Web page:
Lucy McKenzie, Installation View, Projects 88, Ã‚Â© 2008 Lucy McKenzie, courtesy Museum of Modern Art, NY
Lucy McKenzieMuseum of Modern Art, New York
Through December 1, 2008
Walk into the two-room debut of Lucy McKenzie’s “Projects 88” at New York’s Museum of Modern Art, and you’ll find yourself standing on a carpet painted on the floor. The “poor man’s” rug—stenciled simplistically based on a Gothic revivalist motif featuring a cross at its center—causes one to step back immediately, as if accidentally found standing atop a sacred grave: What have I done, stepping on the central piece of art in this room? Desecrating what is on display proves to be thematic.
Brussels-based, Scottish-born artist McKenzie collaborates with illustrator Bernie Reid and fashion & textile designer Beca Lipscombe to create two rooms exploring the design of public and social spaces. Together, they make up the interior decorating company “Atelier.” The most interesting pieces are screenprints “defiled” by red graffiti, giving rise to new levels of meaning: An otherwise straight-laced blond-haired man wearing a blue sweater is mocked by a pair of red glasses, buck teeth and breasts drawn hastily over his body; a large oil painting of a worker drawing the word “BRAIN” on a wall is “ruined” by a red scribbled drawing of a penis ejaculating and a bubble exclaiming “mmm!”
One room’s walls are covered in murals emulating a turn-of-the-century drawing room complete with decorative stone fireplace, woodgrain wainscoting and burgundy “wallpaper.” The result is one-dimensional and Disney-esque. Another room features a wall covered in brown burlap fabric and decorated with a swath of curtain and a hanging geometric tapestry. A blue suede drape with white stenciled patterns hangs in a corner.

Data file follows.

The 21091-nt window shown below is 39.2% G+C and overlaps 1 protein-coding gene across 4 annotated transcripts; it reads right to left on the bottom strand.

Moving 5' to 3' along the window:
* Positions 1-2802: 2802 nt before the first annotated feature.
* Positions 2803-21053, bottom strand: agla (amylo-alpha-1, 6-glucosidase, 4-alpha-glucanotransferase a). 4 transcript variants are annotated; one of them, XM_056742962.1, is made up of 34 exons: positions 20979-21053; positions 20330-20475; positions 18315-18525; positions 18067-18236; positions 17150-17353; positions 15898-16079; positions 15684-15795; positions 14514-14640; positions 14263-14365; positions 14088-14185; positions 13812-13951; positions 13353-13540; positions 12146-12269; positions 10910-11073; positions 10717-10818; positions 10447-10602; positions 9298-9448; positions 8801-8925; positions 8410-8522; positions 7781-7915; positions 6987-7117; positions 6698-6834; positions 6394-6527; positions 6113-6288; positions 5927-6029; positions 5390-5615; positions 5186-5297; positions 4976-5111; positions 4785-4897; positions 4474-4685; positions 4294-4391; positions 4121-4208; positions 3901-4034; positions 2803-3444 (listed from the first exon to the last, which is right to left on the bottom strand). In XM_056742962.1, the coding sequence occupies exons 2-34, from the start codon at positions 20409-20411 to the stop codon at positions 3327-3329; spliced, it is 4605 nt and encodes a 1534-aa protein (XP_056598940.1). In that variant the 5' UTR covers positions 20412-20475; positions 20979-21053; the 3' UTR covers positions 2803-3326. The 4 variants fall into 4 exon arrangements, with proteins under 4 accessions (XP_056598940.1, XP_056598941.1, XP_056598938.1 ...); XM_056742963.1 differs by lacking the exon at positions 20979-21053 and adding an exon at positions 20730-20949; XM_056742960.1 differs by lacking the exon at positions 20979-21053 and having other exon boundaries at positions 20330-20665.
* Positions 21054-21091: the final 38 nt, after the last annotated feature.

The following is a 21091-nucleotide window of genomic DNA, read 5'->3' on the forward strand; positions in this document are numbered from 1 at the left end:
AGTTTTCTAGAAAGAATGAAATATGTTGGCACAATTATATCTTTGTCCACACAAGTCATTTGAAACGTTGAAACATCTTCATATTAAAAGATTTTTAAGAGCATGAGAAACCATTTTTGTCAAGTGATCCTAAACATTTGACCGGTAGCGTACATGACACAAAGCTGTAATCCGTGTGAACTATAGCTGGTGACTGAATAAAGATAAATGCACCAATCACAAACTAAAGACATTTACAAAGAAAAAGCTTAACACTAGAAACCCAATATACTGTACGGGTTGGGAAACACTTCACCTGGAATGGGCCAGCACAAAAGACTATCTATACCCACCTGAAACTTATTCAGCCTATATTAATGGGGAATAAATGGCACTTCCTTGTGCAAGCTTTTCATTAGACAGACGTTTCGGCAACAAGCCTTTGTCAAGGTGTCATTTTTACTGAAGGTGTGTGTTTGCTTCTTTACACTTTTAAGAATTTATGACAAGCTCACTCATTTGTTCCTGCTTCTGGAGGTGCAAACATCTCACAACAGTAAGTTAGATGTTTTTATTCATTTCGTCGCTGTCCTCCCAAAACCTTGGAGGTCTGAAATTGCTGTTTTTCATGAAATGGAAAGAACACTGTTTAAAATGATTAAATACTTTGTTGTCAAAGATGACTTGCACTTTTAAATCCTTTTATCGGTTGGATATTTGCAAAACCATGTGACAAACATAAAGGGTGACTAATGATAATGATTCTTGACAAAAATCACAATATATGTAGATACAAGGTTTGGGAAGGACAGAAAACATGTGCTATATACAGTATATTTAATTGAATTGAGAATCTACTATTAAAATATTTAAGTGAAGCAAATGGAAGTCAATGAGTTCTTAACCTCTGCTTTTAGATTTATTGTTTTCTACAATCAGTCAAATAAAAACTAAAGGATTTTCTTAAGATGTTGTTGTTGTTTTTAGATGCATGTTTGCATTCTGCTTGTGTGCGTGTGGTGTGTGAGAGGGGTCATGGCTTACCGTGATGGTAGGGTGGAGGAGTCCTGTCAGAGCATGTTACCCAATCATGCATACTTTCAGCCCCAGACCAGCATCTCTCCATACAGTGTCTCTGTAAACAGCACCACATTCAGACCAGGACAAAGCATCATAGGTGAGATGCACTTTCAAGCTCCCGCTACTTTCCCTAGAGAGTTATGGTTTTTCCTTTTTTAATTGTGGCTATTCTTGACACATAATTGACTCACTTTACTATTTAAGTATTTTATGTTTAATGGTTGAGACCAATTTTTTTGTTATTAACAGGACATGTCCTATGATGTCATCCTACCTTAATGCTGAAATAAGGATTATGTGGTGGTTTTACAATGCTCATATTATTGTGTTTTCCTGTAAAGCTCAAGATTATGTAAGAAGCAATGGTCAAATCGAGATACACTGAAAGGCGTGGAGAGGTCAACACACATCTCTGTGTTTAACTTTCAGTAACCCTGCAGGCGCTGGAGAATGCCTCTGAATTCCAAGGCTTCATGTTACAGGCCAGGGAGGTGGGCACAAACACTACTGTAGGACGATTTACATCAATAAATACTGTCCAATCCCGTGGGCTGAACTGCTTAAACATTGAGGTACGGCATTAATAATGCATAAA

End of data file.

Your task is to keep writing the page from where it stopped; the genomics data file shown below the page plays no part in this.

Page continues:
The concept of authority is at play here, the question of who is given the ultimate say in creating meaning: the artist of the original work or the defiler of the piece? the original room, or the opulent room we are to believe exists? While playful and interactive, the ultimate result is not always decorative in the traditional sense. The screenprints are the jewels in this exhibit, but the hidden gem is a 1970’s Olympics-inspired poster featuring women in varying athletic poses and the message “Your Body Is A Playground.” One woman holds an Olympic torch while topless. Another woman wearing leggings, wristbands and headband does stretches otherwise completely nude. A woman bends down to get in a running start position, baring her buttocks to the camera. Otherwise completely serious, the poster cannot be taken seriously. So one asks what the elements are that cause a viewer to take a piece at face value. Is it the artist’s intent or the viewer’s interpretation? The politics of representation are up for debate.
Viewed in this prestigious institution, the exhibit is imbued with a whole other layer of authority: the authority of the space in which the art is displayed, the gravity we are forced to direct. What makes this simulated drawing room a piece of artwork over a play room found in a children’s museum? But watching guests first walking into the room and finding themselves standing on the stenciled rug and quickly and embarrassingly making their way to the corners of the room is an amusement that is wholly part of this experience. Defilement becomes part of the artwork. The art itself straddles the lewd.
This site-specific installation is Atelier’s first commission for MOMA and will be on view until December 1.